BQ Editor Kenny Kemp speaks to Iain Scott and reports on a little local difficulty in Crieff that might be aided by the Can Do Innovation challenge.
In Crieff, the Drummond Arms Hotel has become a derelict eyesore in this picturesque Perthshire town.
Crieff Community Trust (CCT) had been in talks with the Royal Bank of Scotland with a view to establishing a Community Right to Buy (CRTB) that would enable a long-term solution to be found for the hotel.
Ailsa Campbell, chairman of CCT, expressed her exasperation to BQ about how a positive scheme – supported by 22% of the local electoral role in Crieff – had become stuck. “We’ve had massive local support to do something about the hotel. We’ve won the Community Right to Buy yet we have hit a brick wall. It has all been depressing. At the moment, we have a ‘watching brief’.”
The group sent its proposal, along with required signatures contained in a petition, to the Scottish Government, with the aim of finding a community or multi-purpose use for the James Square premises. Last December, a meeting between the trust’s representatives, Perth and Kinross Council, and Strathfare Ltd, the current owner of the derelict hotel, took place at Crieff Hydro.
Mrs Campbell said that the Royal Bank of Scotland, rather than helping the local community, closed the branch attached to the hotel and sold it to Strathfare.
Ranjeet Singh, a Strathfare director, and Sohan Singh, its former owner, told the meeting they intend to have the building wind, watertight and structurally safe, by the end of April, although the trust maintain the hotel is in a sorry state.
The building, estimated to be worth between £450,000 to £500,000, is not up for sale or being marketed, as the owners say the market isn’t conducive to achieving what they believe it is worth. Mrs Campbell reckons a further £4m will be required to refurbish the building and bring it back to life.
According to a minute “The owners made it clear that, for now, they did not intend to do anything that would trigger the CRTB, as they would be looking to achieve significantly greater than its current market value, and they would be happy to retain the property for years, until the property market had improved.”
This kind of stalemate in Crieff only heightens the importance of a project that aims to unlock the enterprise talent of Scotland’s towns to help to boost High Street economies and revive community spirit. The Scotland Can Do Innovation Challenge, supported by the Scottish Government’s £3m Scotland Can Do Action Framework, and run by the Scottish Business Resilience Centre in partnership with 1001 Enterprising Scots, is sorely needed.
The project aims to provide a platform to undiscovered entrepreneurial talent. Iain Scott, project designer and director, welcomes this new era of community activism. He said: “There is a new breed of entrepreneur out there in Scotland, driven by pride in where they live and enthusiasm for their local communities. These people want to breathe new life in to unused places and spaces - and that new life will create thousands of opportunities for aspirant entrepreneurs.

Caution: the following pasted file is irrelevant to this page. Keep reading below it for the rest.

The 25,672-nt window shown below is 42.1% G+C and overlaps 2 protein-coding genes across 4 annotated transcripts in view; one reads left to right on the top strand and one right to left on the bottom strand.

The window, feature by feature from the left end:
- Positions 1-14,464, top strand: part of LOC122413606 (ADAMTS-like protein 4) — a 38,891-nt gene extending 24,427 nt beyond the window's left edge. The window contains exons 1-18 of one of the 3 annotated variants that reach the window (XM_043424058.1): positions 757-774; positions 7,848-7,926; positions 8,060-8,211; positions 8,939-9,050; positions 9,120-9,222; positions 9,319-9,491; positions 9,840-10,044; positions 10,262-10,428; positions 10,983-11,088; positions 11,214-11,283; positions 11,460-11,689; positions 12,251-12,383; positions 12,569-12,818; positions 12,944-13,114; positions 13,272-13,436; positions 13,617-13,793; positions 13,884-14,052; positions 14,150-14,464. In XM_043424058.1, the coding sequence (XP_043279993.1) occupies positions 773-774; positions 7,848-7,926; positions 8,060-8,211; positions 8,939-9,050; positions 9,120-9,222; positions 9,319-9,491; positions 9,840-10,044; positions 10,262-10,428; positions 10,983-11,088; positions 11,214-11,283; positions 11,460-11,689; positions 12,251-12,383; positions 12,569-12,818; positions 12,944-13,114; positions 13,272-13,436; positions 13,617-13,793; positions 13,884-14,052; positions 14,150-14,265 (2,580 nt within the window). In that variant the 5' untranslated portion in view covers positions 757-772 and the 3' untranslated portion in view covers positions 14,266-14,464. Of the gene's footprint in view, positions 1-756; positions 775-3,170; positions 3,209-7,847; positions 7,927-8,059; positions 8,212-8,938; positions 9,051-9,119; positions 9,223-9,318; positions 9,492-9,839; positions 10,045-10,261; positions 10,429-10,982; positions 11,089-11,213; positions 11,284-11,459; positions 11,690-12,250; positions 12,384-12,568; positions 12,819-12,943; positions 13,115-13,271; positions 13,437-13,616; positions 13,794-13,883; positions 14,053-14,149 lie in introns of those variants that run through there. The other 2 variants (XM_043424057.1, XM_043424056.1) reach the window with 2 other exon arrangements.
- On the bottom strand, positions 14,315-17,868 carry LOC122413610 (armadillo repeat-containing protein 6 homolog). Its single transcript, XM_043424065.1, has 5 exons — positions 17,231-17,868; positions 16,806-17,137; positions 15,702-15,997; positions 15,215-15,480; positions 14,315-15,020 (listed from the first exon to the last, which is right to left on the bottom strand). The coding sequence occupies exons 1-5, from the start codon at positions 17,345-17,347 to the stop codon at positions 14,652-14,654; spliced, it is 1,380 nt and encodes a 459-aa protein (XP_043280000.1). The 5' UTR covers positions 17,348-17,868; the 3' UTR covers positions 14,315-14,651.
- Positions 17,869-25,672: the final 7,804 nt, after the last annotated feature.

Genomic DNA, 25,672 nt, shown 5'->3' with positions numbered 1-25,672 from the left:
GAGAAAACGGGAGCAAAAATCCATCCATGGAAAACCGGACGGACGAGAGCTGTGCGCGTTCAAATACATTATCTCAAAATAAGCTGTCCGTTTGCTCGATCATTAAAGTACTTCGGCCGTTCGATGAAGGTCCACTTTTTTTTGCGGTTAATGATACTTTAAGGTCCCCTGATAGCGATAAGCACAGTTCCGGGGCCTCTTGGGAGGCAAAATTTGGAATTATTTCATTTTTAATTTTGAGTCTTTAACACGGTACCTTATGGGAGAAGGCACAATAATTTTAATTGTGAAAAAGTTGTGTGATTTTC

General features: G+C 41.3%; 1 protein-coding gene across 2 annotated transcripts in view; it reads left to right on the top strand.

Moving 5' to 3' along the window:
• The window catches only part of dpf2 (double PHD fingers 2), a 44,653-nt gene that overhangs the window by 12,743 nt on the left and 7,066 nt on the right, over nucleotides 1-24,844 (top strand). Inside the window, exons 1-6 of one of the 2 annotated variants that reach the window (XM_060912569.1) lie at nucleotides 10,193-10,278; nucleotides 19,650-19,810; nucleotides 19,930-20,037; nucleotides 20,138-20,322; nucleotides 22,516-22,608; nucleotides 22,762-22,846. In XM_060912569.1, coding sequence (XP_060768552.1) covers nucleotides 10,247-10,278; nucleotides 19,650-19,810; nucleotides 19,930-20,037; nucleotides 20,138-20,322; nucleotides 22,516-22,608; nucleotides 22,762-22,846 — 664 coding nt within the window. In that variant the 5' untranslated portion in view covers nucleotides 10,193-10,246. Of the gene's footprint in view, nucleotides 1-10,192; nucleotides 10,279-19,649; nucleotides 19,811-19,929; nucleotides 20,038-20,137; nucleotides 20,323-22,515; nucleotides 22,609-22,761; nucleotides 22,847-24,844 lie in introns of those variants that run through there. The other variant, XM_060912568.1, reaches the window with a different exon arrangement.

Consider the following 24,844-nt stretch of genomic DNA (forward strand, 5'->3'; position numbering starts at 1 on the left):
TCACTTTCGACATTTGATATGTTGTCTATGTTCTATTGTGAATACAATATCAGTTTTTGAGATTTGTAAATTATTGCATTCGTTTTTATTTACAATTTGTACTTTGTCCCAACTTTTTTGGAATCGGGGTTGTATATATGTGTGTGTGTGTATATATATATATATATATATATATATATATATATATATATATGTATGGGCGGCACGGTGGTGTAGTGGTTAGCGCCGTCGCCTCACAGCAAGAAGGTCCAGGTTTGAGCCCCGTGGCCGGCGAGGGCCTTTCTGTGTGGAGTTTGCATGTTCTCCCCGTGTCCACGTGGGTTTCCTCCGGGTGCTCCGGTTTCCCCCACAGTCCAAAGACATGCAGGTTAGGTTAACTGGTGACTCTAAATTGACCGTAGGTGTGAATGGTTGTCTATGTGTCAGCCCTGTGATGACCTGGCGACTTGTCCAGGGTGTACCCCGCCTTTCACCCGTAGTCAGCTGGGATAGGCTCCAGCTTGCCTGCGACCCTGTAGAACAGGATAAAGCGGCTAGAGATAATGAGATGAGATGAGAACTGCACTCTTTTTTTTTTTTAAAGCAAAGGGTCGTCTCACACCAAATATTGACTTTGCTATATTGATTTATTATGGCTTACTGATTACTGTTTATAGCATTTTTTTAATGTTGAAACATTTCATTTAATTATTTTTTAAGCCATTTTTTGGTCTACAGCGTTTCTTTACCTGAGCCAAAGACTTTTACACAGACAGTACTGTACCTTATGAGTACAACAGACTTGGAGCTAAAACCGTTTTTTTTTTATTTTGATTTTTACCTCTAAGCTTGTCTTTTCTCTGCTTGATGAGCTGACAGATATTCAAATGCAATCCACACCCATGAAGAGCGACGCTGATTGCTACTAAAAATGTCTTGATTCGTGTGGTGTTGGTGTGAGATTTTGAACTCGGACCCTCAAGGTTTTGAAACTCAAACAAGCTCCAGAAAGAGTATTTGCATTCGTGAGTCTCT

“Innovation is everywhere; it’s on the ground and in local communities. It’s not the preserve of universities and academics and agencies. It comes from people who have detailed market knowledge, technical ability and energy – in other words, local people. Many people ask, where do these entrepreneurs come from and what do they look like? They are people who want to do something to change things for the better, and many are entrepreneurs who just don’t know it yet. They are can do” people.”
Between 2014 and 2015 the Scotland Can Do Towns Innovation Challenge has worked with 15 towns – with most of the projects led by volunteers giving up their work and family time to make the place they loved - their town - a better place.
Iain added: “They are a mix of Development Trust Associations, Business Improvement Districts, music projects and people who wanted to do something. What they had in common was imagination and a lot of skills. What they all faced was an obstacle course in making it happen. Over the Can Do Towns programme, we gave them a place and a space to think through their ideas, share their experiences and knowledge and learn new techniques.“
“We are already seeing seriously imaginative projects ranging from a £4.5m conversion of a historic building into collaborative work space, the restoration of a historic mill into new business and employment for local people via a cook school and tourism, down to making a derelict area safe which has increased business for local groups.”
Ailsa Campbell, who has meet with Mr Scott, said: “I think the Innovation Challenge for Scotland’s towns is a great initiative. Iain is doing an important job in highlighting the issues but I think our situation shows that even with massive community support it is not always an easy task.”
Iain Scott recognises that Scotland’s town centres must lift their game. “In too many places our towns have become innovation free zones. That has to change - dramatically.” Iain Scott says the fight to regenerate Scotland’s town centres needs local communities to take the lead and create new opportunities for a new breed of entrepreneur.
Indeed, he wants the kind of positive community spirit that was unleashed throughout the Scottish Referendum campaign to be channelled into helping our struggling towns.